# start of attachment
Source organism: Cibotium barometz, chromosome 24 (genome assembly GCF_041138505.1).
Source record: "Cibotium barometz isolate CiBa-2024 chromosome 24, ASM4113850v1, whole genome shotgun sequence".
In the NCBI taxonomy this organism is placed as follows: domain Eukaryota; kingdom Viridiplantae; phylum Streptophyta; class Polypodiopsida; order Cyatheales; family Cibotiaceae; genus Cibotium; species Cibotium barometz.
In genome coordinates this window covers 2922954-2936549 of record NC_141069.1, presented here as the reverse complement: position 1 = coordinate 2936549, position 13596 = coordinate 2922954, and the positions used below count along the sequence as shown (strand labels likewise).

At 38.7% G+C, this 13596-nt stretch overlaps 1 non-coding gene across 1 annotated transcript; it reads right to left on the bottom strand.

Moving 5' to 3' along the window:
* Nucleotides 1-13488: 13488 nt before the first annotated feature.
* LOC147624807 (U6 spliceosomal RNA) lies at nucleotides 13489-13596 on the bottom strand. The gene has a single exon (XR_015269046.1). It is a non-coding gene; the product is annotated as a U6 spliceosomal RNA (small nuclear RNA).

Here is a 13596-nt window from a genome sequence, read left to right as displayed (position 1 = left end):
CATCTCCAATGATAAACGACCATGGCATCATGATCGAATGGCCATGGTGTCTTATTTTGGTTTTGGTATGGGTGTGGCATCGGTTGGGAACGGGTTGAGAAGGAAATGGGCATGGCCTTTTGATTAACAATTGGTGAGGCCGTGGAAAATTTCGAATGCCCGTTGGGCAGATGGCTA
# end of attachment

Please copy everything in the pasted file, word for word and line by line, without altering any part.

Source organism: Cibotium barometz, chromosome 24 (genome assembly GCF_041138505.1).
Source record: "Cibotium barometz isolate CiBa-2024 chromosome 24, ASM4113850v1, whole genome shotgun sequence".
In the NCBI taxonomy this organism is placed as follows: domain Eukaryota; kingdom Viridiplantae; phylum Streptophyta; class Polypodiopsida; order Cyatheales; family Cibotiaceae; genus Cibotium; species Cibotium barometz.
In genome coordinates this window covers 2922954-2936549 of record NC_141069.1, presented here as the reverse complement: position 1 = coordinate 2936549, position 13596 = coordinate 2922954, and the positions used below count along the sequence as shown (strand labels likewise).

At 38.7% G+C, this 13596-nt stretch overlaps 1 non-coding gene across 1 annotated transcript; it reads right to left on the bottom strand.

Moving 5' to 3' along the window:
* Nucleotides 1-13488: 13488 nt before the first annotated feature.
* LOC147624807 (U6 spliceosomal RNA) lies at nucleotides 13489-13596 on the bottom strand. The gene has a single exon (XR_015269046.1). It is a non-coding gene; the product is annotated as a U6 spliceosomal RNA (small nuclear RNA).

Here is a 13596-nt window from a genome sequence, read left to right as displayed (position 1 = left end):
CATCTCCAATGATAAACGACCATGGCATCATGATCGAATGGCCATGGTGTCTTATTTTGGTTTTGGTATGGGTGTGGCATCGGTTGGGAACGGGTTGAGAAGGAAATGGGCATGGCCTTTTGATTAACAATTGGTGAGGCCGTGGAAAATTTCGAATGCCCGTTGGGCAGATGGCTA